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We Need Your Help!!!! Benefits for using a Lobbyist- but we cannot do this alone and need your attention Florida Mental Health Counselors Association benefits from using a lobbyist to get our voice heard in government. Your voice is important to us! Our membership fee’s help to support our legislative presents and contribute in making a difference for our members and the client’s we serve. Did you know that lobbyists can take your message to Congress? Lobbyists enable organizations to draft legislation, develop strategies for new regulations, connect and stay informed, and proactively reach out to elected officials prior to new policies being drafted. Florida Mental Health Counselors Association is asking that you take a look at the direction of our healthcare and industry, wont you help us make a difference? Re-new your membership today Ask a colleague to join FMHCA www.FLMHCA.org


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Child Abuse Prevention Month April is National Child Abuse Prevention Month, when counselors, health care agencies and organizations, researchers, and communities engage in a variety of activities to foster understanding and prevention of child abuse. In the United States, child abuse prevention became a formal concern in 1974 with the Child Abuse Prevention and Treatment Act (CAPTA), which addressed an increase of public awareness of the need to ensure the safety and welfare of children. Since then, prevention has expanded, deploying in diverse and integrated actions through a variety of tools, resources, activities, and promotion of public awareness, allowing for great progress in consciousness and quality of prevention/ intervention related-services. However, child abuse and neglect are still a reality in America today. For example, according to the American Society for the Positive Care of Children (SPCC), the 2015 Child Maltreatment Report of The Children’s Bureau published in January 2017 indicated an increase in child abuse referrals from 3.6 million to 4 million, an increase of the number of children involved to 7.2 million from 6.6 million, and an increase in child deaths from abuse and neglect to 1,670 from 1,580 in 2014. These numbers are alarming, especially considering abuse and neglect is underreported. So it is essential counselors became engaged in this month’s activities, joining with other health care professionals, governmental authorities, the private sector, and all concerned with this cause to create new opportunities for children, to clarify for communities the issues regarding and resources for child abuse, and to spread knowledge in how to identify and stop abuse. In fact, increased awareness and access to appropriate services can lead to significant changes in the protection of children’ rights, but proper counseling intervention can save these children’ lives. Let’s join efforts this month and in the others to keep our children safe from abuse and neglect. Paula Paula Lazarim Mental Health Counseling Graduate Student Nova Southeastern University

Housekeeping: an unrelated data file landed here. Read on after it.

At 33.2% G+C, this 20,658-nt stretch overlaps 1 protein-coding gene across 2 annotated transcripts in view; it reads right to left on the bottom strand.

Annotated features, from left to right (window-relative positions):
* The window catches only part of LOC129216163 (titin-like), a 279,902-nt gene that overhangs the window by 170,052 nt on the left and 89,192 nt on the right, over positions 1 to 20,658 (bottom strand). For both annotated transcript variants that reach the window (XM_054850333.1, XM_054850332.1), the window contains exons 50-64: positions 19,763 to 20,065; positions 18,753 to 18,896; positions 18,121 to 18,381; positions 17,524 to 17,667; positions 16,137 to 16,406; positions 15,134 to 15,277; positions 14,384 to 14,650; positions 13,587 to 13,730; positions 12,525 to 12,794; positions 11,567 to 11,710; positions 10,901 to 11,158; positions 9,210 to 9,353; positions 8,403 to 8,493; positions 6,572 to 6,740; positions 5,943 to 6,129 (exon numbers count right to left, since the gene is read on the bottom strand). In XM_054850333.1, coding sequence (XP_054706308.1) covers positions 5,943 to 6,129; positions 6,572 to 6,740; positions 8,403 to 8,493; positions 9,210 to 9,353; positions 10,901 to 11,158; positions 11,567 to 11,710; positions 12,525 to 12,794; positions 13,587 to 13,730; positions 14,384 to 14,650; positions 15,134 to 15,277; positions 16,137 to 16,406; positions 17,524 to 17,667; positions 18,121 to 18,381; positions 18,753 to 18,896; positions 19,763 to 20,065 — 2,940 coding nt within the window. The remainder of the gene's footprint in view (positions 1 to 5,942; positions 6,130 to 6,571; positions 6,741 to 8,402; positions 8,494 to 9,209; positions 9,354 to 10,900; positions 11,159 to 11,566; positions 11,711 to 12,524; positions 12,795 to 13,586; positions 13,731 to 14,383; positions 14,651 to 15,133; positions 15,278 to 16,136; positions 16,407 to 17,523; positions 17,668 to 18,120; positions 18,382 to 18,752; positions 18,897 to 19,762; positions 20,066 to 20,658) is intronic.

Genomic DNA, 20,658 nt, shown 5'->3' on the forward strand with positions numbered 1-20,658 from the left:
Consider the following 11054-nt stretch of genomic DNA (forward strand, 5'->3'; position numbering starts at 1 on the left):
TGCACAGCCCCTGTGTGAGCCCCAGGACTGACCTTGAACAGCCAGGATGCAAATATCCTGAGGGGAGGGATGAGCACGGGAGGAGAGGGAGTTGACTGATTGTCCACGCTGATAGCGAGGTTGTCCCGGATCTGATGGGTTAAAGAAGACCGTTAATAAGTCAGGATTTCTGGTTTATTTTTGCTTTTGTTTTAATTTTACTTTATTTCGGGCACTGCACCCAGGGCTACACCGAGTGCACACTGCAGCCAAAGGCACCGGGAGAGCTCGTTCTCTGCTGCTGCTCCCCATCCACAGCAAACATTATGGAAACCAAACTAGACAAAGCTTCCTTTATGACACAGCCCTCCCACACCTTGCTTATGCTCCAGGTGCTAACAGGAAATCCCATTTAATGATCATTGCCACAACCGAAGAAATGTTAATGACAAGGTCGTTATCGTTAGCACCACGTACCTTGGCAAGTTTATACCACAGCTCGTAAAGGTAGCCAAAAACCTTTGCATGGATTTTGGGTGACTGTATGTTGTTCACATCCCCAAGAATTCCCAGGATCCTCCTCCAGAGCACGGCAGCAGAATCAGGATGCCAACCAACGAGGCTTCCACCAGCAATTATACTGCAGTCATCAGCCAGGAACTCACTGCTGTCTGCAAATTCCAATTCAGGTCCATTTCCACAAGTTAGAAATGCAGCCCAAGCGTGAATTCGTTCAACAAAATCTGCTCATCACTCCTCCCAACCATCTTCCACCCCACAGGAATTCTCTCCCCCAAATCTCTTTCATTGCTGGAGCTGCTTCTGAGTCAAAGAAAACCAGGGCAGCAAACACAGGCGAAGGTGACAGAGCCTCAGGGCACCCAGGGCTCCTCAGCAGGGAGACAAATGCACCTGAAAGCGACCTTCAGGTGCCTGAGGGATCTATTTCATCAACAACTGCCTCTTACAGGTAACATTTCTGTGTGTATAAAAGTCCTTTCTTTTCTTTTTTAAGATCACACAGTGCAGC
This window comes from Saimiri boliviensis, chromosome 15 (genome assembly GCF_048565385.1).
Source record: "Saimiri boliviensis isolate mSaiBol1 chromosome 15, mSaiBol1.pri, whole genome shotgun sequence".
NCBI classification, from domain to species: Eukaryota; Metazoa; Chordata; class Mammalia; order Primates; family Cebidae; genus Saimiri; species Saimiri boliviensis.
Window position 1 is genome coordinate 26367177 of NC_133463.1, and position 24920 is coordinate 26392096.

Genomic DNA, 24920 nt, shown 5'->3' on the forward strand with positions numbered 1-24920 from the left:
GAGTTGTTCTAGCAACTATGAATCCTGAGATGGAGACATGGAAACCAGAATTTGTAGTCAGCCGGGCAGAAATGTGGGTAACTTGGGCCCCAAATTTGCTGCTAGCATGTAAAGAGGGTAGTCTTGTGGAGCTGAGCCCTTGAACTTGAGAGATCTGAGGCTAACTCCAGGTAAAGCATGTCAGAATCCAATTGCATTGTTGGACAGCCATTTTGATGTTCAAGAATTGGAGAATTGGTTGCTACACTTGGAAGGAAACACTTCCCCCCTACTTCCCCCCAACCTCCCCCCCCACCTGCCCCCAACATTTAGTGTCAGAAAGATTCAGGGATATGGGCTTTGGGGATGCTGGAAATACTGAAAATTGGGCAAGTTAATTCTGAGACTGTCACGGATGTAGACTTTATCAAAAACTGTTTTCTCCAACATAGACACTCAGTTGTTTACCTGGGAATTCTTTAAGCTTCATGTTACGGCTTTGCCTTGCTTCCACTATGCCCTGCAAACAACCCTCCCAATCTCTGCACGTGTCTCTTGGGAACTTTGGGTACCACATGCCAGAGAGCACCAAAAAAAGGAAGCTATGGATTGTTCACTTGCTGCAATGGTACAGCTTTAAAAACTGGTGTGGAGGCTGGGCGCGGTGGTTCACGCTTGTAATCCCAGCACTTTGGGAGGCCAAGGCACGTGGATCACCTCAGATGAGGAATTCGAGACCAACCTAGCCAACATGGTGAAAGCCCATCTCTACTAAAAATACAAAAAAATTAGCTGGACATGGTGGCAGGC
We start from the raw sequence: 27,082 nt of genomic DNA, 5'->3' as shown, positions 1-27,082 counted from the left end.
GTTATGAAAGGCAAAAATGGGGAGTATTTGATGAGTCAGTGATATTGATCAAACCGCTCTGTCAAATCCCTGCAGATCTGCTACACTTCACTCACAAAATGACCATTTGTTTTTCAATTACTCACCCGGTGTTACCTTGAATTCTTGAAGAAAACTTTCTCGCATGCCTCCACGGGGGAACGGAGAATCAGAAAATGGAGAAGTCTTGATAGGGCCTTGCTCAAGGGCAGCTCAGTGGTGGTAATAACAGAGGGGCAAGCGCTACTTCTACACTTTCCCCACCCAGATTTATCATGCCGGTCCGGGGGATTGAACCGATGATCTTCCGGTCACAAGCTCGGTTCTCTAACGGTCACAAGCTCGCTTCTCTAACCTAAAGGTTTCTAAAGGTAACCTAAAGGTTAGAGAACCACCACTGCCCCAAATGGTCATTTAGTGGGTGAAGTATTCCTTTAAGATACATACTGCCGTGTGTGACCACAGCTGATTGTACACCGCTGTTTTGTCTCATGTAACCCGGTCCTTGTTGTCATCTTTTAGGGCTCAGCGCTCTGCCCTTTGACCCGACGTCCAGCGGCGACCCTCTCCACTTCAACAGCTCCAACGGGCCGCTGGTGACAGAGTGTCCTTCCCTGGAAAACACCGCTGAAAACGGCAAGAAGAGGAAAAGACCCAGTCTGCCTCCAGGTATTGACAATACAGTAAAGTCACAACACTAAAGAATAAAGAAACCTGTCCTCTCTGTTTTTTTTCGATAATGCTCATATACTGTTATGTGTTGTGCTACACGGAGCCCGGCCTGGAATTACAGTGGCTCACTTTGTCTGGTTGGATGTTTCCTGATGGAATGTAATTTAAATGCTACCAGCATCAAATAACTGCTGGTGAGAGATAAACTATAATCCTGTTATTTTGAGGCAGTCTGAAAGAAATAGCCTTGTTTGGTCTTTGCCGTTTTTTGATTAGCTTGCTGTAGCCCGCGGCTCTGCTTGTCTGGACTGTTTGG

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Jackson’s ALL WELLness Services, LLC “Transforming lives, one individual and family at a time.”

Professional Services (for professional men and women) Research Presentations

Based on Dr. Daniella Jackson’s qualitative multiple-case study

Supervision for Florida Mental Health Counselor Interns Dr. Daniella Jackson utilizes a strength-based model for intern supervision Professional Meetings Every other Month

Mental Health Counseling Services (for adult men and women) Dual disorders, addictions (i.e., alcohol, illicit substances, food, technology), addiction related problems, impact of addictions on self, ACOAs, adult children of addicts, early and long-term recovery problems, codependency, and more